Diamond has been shouting the truth from his Global Labor and Politics blog since April, and the only person in the major media who listened was John Batchelor -- until last week when Steve got a few minutes to speak on Milt Rosenberg's radio show in Chicago.
It's possible that the flap about Stanley Kurtz's difficulty, in his quest to get hold of Chicago Annenberg Challenge documents, will eventually bring Ayers's education theories into the mainstream media. But it's a little late in the day, isn't it?
Barack Obama's chief education advisor, Linda Darling-Hammond, is a disciple of Ayers's education ideas, even though she has tried to distance herself from Ayers's more explicit statements about what he wants for America's schoolchildren.
If you want to get the whole story, it's going to take plowing through several essays. Happily, Stern and Diamond are writing for the general public and they write clearly. So it's not as if you'd have to read academic papers. Yet I suggest that everyone who is new to the isssue start reading the essays.
If you want to get in the ballpark quickly, my May 20 tabloid headline effort to wake up the blogosphere, The William Ayers plan to turn America's schoolchildren into Maoists and how Barack Obama helped him, connects the dots between Stern's warnings and Diamond's.
(Scroll to the end of the post for links to Stern's published writings on the topic.)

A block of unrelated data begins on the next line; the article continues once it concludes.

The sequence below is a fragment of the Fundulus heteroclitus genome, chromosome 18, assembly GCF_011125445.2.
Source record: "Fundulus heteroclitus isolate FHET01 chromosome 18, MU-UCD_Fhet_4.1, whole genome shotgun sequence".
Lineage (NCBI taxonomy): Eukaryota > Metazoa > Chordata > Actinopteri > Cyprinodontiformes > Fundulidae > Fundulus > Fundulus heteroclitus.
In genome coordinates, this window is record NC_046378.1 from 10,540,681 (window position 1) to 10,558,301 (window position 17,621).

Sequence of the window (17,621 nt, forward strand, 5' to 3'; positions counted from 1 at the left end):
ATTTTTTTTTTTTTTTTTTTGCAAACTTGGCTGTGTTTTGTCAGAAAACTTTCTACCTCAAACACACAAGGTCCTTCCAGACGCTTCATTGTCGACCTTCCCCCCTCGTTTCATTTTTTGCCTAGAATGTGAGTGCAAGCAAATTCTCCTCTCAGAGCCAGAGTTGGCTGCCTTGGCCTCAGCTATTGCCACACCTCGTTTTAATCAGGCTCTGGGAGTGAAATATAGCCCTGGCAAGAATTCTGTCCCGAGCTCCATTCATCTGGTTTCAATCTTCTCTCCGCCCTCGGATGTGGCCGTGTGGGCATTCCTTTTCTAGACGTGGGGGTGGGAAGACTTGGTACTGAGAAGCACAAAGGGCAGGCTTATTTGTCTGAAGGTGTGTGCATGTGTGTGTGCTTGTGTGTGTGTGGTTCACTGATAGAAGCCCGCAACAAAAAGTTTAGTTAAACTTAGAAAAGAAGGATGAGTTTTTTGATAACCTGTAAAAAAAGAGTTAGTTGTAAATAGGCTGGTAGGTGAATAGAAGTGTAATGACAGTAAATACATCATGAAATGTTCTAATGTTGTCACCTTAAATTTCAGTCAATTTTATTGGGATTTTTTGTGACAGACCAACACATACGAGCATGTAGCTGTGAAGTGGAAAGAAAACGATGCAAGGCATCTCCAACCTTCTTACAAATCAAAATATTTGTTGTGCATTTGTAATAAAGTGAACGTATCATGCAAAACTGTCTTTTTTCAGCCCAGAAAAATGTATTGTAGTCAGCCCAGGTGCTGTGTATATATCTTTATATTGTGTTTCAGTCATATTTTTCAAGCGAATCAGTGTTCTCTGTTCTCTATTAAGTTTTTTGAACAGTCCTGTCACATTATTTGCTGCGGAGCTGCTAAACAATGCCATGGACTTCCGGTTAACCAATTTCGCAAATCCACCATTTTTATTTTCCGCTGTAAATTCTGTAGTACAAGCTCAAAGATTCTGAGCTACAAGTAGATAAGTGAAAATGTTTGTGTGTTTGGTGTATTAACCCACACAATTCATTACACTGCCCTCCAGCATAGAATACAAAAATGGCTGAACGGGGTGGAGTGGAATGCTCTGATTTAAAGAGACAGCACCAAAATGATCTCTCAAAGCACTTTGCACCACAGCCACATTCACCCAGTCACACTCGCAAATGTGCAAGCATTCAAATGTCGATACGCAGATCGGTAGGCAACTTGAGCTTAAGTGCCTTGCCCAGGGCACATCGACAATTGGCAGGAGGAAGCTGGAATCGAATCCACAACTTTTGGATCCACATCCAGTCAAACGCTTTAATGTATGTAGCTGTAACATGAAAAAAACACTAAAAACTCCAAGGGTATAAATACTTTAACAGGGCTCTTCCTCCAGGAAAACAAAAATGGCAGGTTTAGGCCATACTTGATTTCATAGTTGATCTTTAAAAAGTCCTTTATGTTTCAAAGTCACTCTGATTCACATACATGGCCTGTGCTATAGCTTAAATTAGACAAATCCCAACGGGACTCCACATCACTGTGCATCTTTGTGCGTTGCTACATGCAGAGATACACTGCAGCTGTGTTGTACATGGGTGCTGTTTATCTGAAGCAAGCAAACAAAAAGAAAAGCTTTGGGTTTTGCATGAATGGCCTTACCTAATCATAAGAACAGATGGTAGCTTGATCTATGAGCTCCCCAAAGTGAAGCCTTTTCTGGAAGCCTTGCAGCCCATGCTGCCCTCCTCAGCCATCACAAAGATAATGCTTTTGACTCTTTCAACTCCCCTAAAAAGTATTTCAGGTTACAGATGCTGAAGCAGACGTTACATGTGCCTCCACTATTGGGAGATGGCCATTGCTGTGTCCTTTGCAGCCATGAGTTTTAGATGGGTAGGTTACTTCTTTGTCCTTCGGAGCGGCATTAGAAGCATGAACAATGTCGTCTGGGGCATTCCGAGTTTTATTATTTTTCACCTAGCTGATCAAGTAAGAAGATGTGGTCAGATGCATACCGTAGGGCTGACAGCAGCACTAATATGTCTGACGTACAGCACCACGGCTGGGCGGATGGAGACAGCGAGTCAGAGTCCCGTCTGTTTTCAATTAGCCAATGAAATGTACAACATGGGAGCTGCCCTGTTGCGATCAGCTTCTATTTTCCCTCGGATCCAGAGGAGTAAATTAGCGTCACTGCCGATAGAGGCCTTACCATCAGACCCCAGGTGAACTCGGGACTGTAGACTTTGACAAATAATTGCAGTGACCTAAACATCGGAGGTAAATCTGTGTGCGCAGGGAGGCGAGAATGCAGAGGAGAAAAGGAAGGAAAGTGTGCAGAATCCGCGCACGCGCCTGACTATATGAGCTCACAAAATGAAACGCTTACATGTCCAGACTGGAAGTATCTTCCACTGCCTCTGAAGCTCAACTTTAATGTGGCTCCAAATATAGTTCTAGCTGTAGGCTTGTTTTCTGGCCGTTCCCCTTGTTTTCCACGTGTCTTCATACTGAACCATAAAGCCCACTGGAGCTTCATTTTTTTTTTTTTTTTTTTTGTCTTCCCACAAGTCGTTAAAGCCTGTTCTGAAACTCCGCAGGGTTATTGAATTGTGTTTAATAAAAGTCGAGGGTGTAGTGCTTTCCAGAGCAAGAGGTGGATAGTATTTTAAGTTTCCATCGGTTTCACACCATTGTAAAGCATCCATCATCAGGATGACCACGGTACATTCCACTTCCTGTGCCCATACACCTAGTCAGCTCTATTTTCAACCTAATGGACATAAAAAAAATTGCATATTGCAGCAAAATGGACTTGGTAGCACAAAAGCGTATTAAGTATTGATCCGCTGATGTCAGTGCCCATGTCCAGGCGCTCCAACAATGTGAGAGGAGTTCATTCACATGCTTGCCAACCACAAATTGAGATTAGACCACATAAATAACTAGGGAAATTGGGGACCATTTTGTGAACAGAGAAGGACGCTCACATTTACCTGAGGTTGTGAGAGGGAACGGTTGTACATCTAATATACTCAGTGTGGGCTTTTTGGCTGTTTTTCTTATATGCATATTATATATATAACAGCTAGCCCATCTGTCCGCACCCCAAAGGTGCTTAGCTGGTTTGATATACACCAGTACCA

The Real Barack Obama also provides a handy linked list of important source material. (Scroll down past the main article.)
I also recommend that you study the warnings given by history professor KC Johnson, which Zenpundit Mark Safranski alerted me to. You can start with his piece for Inside Higher Education on dispositions that teachers must increasingly endure.
(If a disposition sounds like something the Grand Inquisitor might have dreamed up, you'd not be too far from the truth.)
Once you read Johnson's warning, you'll realize that Ayers's "social justice" program for schools is marching forward, no matter which political party is in power at the federal, state, and local levels.
But with all this information under your belt, you still can't grasp the full scope of the situation with regard to Obama's involvement, unless you go into the archives at Diamond's blog and start reading forward from April 22.
I wish there was an easier way to bring the public up to speed but there isn't. And that points to the biggest problem: the issues do not lend themselves to sound bites and sixty-second political attack ads.
Yet a bonus for plowing through all of Diamond's writings on Ayers is to fully understand why Obama has moved heaven and earth in the attempt to downplay his association with Ayers.
He knows that the biggest scandal is not Ayers's terrorist acts decades ago. It has to do with his current role in education and Obama's close association with it.
Obama also knows that simply throwing Linda Darling-Hammond under the bus isn't the fix, given his long association with Ayers and his cadre, which includes work for the Chicago Annenberg Challenge.